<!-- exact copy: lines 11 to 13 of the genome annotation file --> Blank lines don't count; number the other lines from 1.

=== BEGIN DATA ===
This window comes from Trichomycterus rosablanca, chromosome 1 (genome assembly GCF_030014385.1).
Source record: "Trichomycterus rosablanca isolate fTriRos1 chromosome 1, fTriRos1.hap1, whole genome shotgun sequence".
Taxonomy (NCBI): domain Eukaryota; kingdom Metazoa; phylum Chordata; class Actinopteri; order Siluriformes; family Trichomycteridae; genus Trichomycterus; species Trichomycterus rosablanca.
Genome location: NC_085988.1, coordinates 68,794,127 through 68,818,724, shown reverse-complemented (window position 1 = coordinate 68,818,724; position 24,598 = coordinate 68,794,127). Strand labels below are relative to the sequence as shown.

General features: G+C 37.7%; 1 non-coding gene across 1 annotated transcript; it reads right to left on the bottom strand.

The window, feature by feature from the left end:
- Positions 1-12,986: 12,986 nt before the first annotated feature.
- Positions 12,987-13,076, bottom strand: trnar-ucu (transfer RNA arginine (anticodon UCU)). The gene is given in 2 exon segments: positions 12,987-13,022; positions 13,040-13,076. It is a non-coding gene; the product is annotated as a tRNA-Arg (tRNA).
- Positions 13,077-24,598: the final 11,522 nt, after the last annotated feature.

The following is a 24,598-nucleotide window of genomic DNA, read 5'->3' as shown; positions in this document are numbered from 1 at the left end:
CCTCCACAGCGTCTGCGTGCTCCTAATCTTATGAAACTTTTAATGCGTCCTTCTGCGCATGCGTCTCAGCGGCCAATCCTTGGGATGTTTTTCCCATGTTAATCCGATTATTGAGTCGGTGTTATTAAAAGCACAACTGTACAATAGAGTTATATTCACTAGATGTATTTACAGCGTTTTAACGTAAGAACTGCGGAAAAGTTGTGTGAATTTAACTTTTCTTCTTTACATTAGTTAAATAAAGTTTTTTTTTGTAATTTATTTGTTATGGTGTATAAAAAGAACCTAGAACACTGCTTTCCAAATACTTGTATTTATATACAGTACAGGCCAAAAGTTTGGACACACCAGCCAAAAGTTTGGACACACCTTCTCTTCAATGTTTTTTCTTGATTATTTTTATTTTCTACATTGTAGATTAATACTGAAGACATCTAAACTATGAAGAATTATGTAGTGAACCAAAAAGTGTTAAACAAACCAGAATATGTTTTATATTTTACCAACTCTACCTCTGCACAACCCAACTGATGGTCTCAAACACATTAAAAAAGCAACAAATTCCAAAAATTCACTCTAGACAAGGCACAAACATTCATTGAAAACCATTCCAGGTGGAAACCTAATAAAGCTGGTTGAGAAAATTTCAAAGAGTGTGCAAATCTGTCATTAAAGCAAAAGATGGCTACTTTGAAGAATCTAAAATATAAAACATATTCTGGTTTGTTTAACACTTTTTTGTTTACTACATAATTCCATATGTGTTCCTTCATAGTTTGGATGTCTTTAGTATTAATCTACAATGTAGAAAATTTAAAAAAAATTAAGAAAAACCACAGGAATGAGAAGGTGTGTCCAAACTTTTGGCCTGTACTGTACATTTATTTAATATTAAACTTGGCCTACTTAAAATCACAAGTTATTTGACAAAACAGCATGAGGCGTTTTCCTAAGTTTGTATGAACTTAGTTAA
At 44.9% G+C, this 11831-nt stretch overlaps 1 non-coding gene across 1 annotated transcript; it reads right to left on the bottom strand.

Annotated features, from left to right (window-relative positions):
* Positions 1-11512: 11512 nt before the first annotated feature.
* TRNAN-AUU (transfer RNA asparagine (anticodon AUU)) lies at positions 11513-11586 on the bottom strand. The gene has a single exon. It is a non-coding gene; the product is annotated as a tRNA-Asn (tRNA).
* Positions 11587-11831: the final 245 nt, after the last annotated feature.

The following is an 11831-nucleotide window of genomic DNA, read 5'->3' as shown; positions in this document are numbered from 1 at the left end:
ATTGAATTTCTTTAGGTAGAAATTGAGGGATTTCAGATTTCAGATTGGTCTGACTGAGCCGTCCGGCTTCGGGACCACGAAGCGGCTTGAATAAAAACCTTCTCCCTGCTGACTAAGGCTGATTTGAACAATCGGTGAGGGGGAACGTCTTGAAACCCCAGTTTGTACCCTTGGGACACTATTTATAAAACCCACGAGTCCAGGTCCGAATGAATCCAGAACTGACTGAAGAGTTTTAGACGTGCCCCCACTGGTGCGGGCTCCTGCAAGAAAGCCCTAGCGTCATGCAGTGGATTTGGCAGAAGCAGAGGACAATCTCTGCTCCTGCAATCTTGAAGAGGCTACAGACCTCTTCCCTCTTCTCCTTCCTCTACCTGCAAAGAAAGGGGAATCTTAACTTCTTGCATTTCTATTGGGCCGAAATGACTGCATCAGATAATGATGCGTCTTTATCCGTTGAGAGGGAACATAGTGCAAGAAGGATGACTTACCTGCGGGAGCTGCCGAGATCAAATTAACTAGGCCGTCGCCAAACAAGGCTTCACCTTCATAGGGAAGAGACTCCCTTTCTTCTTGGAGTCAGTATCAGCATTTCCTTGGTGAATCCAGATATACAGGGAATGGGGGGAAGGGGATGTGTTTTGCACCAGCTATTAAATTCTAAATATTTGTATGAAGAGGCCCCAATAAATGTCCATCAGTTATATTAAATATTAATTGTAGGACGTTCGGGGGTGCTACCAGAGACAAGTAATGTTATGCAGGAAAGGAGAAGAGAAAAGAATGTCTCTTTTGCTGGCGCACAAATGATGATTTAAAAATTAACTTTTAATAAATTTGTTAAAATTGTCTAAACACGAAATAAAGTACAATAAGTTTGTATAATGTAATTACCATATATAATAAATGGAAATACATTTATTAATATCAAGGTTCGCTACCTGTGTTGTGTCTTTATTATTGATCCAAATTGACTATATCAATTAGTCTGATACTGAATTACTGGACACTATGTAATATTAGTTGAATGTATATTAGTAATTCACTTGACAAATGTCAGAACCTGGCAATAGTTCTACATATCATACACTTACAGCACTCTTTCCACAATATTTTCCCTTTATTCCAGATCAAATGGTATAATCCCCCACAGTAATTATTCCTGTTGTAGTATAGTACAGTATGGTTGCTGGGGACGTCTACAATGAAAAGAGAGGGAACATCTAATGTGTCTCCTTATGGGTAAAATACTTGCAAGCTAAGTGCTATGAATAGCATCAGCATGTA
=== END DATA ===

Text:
CCTCCACAGCGTCTGCGTGCTCCTAATCTTATGAAACTTTTAATGCGTCCTTCTGCGCATGCGTCTCAGCGGCCAATCCTTGGGATGTTTTTCCCATGTTAATCCGATTATTGAGTCGGTGTTATTAAAAGCACAACTGTACAATAGAGTTATATTCACTAGATGTATTTACAGCGTTTTAACGTAAGAACTGCGGAAAAGTTGTGTGAATTTAACTTTTCTTCTTTACATTAGTTAAATAAAGTTTTTTTTTGTAATTTATTTGTTATGGTGTATAAAAAGAACCTAGAACACTGCTTTCCAAATACTTGTATTTATATACAGTACAGGCCAAAAGTTTGGACACACCAGCCAAAAGTTTGGACACACCTTCTCTTCAATGTTTTTTCTTGATTATTTTTATTTTCTACATTGTAGATTAATACTGAAGACATCTAAACTATGAAGAATTATGTAGTGAACCAAAAAGTGTTAAACAAACCAGAATATGTTTTATATTTTACCAACTCTACCTCTGCACAACCCAACTGATGGTCTCAAACACATTAAAAAAGCAACAAATTCCAAAAATTCACTCTAGACAAGGCACAAACATTCATTGAAAACCATTCCAGGTGGAAACCTAATAAAGCTGGTTGAGAAAATTTCAAAGAGTGTGCAAATCTGTCATTAAAGCAAAAGATGGCTACTTTGAAGAATCTAAAATATAAAACATATTCTGGTTTGTTTAACACTTTTTTGTTTACTACATAATTCCATATGTGTTCCTTCATAGTTTGGATGTCTTTAGTATTAATCTACAATGTAGAAAATTTAAAAAAAATTAAGAAAAACCACAGGAATGAGAAGGTGTGTCCAAACTTTTGGCCTGTACTGTACATTTATTTAATATTAAACTTGGCCTACTTAAAATCACAAGTTATTTGACAAAACAGCATGAGGCGTTTTCCTAAGTTTGTATGAACTTAGTTAA
At 44.9% G+C, this 11831-nt stretch overlaps 1 non-coding gene across 1 annotated transcript; it reads right to left on the bottom strand.

Annotated features, from left to right (window-relative positions):